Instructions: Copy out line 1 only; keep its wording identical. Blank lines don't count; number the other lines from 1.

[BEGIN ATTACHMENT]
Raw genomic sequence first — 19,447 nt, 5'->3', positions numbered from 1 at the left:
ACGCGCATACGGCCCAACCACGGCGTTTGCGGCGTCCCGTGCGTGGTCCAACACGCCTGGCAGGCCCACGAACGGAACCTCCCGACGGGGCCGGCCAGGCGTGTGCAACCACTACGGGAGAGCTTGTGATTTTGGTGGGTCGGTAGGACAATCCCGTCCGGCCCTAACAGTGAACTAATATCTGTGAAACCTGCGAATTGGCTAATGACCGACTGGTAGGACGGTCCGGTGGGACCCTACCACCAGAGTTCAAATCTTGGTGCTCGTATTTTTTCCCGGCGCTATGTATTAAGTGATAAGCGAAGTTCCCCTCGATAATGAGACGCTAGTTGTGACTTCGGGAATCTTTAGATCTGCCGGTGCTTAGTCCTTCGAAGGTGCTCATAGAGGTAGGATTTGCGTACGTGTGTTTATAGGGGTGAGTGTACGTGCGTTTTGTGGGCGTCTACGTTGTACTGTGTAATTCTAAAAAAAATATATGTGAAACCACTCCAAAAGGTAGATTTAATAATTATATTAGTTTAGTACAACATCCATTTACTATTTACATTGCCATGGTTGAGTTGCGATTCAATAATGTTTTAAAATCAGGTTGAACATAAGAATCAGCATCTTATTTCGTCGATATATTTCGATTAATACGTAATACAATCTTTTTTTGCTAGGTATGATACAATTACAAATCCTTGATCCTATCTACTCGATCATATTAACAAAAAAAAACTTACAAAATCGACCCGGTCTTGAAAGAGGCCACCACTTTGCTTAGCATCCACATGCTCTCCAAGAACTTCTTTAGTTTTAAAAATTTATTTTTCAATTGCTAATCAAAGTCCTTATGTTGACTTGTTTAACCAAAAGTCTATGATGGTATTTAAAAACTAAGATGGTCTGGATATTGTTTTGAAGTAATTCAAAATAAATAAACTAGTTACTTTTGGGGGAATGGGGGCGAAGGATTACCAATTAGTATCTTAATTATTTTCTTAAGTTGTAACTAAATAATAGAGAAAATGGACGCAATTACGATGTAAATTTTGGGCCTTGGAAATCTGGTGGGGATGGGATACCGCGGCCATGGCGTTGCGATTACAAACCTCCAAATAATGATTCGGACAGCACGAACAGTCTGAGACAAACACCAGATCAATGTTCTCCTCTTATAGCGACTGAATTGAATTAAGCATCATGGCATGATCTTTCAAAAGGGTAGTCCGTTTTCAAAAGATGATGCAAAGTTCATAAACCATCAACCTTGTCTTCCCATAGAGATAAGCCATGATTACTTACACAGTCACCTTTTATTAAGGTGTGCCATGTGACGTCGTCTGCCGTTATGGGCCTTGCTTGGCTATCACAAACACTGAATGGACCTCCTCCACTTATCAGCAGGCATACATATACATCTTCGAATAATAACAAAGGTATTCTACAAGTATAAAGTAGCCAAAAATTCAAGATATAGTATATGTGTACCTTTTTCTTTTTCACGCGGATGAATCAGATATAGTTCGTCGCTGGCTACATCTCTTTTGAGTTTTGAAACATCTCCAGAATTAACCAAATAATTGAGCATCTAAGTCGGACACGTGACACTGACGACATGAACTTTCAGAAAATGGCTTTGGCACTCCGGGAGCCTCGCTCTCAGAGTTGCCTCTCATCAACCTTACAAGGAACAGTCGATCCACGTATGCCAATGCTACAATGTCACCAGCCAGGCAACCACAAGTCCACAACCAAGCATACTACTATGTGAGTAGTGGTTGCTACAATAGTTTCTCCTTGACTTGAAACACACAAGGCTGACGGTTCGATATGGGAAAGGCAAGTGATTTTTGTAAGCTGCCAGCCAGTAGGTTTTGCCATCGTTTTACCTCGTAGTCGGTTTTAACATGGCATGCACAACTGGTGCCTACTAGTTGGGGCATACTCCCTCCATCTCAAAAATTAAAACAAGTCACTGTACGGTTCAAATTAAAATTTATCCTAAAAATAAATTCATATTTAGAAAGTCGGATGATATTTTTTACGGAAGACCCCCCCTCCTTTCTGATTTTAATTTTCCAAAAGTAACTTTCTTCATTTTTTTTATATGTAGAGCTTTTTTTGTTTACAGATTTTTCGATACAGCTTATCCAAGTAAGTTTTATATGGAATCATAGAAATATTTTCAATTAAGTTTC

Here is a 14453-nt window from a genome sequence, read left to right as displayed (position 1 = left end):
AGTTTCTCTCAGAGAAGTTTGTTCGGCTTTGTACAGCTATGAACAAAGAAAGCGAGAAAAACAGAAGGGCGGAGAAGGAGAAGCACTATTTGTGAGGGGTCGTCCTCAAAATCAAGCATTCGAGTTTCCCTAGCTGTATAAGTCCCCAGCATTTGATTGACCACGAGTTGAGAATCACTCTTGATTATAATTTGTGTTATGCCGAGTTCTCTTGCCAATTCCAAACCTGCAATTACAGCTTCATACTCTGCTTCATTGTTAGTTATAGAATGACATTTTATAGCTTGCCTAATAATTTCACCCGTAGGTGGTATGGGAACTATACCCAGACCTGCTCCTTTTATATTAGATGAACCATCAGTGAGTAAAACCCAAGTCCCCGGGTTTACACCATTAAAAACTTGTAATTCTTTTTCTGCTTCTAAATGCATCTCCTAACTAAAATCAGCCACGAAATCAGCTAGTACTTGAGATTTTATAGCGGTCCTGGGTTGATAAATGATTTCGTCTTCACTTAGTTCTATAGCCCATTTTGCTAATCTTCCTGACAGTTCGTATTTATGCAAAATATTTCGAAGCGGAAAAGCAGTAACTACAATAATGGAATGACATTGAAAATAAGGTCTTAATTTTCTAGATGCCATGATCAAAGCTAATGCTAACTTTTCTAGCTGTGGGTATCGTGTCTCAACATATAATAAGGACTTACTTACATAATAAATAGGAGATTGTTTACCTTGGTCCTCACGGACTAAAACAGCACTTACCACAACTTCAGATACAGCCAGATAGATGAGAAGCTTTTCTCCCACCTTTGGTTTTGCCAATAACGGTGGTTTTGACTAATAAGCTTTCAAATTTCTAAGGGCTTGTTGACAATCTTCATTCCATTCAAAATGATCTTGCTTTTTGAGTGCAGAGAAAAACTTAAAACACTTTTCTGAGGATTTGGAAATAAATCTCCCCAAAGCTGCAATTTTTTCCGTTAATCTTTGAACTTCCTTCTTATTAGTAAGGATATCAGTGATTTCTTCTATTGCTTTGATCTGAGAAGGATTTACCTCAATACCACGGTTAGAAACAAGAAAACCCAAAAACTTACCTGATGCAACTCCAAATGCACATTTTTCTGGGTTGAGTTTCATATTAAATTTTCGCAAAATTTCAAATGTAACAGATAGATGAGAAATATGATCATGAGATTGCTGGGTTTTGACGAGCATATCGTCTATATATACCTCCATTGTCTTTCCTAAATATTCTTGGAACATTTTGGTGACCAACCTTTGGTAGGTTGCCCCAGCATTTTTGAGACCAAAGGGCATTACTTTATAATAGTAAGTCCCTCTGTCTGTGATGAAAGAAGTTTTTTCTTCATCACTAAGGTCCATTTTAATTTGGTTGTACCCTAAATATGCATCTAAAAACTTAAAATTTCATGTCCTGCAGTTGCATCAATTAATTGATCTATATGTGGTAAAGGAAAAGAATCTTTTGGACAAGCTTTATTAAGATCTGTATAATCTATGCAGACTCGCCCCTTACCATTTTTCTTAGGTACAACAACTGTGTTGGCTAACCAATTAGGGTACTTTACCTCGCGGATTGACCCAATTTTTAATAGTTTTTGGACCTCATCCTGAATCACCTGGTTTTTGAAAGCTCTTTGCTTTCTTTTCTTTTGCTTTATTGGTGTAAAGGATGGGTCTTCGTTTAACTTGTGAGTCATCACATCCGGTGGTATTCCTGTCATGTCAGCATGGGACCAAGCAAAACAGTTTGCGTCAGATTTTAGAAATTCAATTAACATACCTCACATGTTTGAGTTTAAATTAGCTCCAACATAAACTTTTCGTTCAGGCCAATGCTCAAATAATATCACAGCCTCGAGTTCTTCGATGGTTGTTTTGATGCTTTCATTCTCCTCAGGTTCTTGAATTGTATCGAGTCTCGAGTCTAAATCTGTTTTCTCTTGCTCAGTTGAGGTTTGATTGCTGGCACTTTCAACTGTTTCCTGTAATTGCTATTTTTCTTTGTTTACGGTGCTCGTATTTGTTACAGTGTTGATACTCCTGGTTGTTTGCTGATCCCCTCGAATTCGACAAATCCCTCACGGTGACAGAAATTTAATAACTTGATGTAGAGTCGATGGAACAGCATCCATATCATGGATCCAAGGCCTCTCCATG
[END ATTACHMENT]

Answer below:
Raw genomic sequence first — 19,447 nt, 5'->3', positions numbered from 1 at the left: